by Uri Avnery
Hannibal crossed the Alps with his division of combat elephants and terrorized mighty Rome for years. He commanded the army of Carthage, originally a Canaanite Phoenician colony, spoke a kind of Hebrew and bore a Hebrew name ("God has been gracious"). In my youth, when we were searching for Hebrew and Semite heroes as role models, he figured high on our list.
It appears that the Israeli army, too, considers him a model. This week the legendary general was at the center of a controversial public disclosure.
The subject of the sensation was the "Hannibal Procedure" – an Israeli army practice instituted in the mid 80s, first in oral instructions and later as an official order bearing this name. Some time ago this order was officially amended, but many soldiers attest that the original version it is still in force. It has now been published by Haaretz. It can be summed up in eight words: Better a dead than a captured Israeli soldier...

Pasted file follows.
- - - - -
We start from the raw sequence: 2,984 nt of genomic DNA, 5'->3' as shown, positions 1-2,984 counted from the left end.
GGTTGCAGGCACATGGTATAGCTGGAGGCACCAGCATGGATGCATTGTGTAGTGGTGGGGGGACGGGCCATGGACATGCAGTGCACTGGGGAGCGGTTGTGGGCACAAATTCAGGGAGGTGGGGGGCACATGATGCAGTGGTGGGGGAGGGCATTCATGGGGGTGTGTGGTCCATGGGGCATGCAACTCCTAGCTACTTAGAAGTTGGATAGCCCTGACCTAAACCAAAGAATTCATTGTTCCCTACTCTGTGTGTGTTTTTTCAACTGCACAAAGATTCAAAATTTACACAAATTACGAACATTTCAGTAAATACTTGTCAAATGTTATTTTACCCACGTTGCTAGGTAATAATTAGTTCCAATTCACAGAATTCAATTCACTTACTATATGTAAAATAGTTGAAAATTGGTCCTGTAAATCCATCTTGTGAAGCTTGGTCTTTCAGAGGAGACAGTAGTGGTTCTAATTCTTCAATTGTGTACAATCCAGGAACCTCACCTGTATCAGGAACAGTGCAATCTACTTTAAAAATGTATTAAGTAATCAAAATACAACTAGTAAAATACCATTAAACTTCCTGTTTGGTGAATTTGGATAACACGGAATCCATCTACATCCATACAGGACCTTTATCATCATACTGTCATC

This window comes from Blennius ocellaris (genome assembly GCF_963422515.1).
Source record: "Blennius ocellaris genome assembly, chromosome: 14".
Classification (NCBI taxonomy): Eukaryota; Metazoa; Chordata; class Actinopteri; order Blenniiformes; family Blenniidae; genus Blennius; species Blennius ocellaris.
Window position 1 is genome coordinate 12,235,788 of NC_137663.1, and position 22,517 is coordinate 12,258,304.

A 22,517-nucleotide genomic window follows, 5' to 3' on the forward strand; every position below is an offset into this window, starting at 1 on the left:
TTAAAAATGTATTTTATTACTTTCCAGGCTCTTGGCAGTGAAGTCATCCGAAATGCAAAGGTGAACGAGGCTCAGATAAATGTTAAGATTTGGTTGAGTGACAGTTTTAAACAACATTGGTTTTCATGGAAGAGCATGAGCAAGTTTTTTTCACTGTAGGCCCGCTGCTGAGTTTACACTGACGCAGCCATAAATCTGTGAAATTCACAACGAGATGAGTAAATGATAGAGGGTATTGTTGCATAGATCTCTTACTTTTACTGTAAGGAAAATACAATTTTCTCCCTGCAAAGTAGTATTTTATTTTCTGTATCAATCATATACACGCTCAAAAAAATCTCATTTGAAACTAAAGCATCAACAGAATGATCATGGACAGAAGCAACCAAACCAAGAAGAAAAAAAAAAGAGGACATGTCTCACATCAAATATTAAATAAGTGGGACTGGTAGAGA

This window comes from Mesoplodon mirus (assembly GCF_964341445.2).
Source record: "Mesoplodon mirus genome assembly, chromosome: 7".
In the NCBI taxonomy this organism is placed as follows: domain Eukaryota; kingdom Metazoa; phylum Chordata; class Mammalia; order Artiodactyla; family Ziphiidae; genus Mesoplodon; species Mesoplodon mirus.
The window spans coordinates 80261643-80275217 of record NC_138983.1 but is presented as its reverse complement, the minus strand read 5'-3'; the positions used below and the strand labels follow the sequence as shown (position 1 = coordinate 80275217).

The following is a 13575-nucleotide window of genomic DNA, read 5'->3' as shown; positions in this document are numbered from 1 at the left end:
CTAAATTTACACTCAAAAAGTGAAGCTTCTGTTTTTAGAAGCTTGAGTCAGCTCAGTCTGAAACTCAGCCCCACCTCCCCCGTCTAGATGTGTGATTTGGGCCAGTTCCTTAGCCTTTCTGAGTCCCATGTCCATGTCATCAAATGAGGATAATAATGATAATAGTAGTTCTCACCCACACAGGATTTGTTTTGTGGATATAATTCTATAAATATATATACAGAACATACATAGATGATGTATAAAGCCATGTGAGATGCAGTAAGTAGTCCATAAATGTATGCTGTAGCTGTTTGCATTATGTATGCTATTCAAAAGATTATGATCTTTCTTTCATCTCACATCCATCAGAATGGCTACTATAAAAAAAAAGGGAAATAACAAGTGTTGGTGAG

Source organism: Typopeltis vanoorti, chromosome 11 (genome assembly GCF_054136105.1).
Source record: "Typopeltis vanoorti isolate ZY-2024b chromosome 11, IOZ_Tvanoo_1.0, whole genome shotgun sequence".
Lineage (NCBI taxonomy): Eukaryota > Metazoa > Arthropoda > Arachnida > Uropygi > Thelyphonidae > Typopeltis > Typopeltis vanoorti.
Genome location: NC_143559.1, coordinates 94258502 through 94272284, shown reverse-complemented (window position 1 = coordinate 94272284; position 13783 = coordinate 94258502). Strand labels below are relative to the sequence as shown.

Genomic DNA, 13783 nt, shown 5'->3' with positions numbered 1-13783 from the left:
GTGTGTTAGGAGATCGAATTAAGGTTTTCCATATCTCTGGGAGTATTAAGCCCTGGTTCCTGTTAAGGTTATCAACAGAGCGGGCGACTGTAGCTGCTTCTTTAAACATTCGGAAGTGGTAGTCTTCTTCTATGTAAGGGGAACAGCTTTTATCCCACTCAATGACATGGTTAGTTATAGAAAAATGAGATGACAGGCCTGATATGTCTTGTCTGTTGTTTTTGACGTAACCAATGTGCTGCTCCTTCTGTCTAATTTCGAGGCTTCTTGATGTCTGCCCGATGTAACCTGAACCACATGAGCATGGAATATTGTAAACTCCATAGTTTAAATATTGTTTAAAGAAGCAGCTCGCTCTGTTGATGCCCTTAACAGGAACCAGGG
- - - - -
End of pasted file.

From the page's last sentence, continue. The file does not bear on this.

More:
When an Israeli soldier is taken prisoner, a huge public demand arises to bring him home, even at the cost of releasing hundreds of Palestinian prisoners. In May 1985, Israel released 1150 Palestinians in return for three Israeli prisoners-of-war, in an exchange known as the "Jibril deal" (named after Ahmed Jibril, the chief of a Palestinian organization serving Syria and fighting Arafat.)
The Israeli army chiefs wanted to avoid such exchanges in the future at all costs, quite literally. They ordered soldiers to shoot at the car of the captors (guerillas generally use cars for such exploits), even if this would endanger the life of the captive soldier. Meaning: liberate the soldier by killing him.
The logic behind the order is not new. It has been part of Israeli thinking for decades. It says simply: Never give in to terrorists. Giving in will just encourage them to capture more of our people. Better to have your people killed together with their captors, so as to deter others.
This logic had terrible consequences in Munich, when the German police (with the encouragement of the Israeli government) opened fire on the captors of the Israeli athletes resulting in the deaths of both. Most of the hostages were presumably killed by the police, since the post mortem results were never published.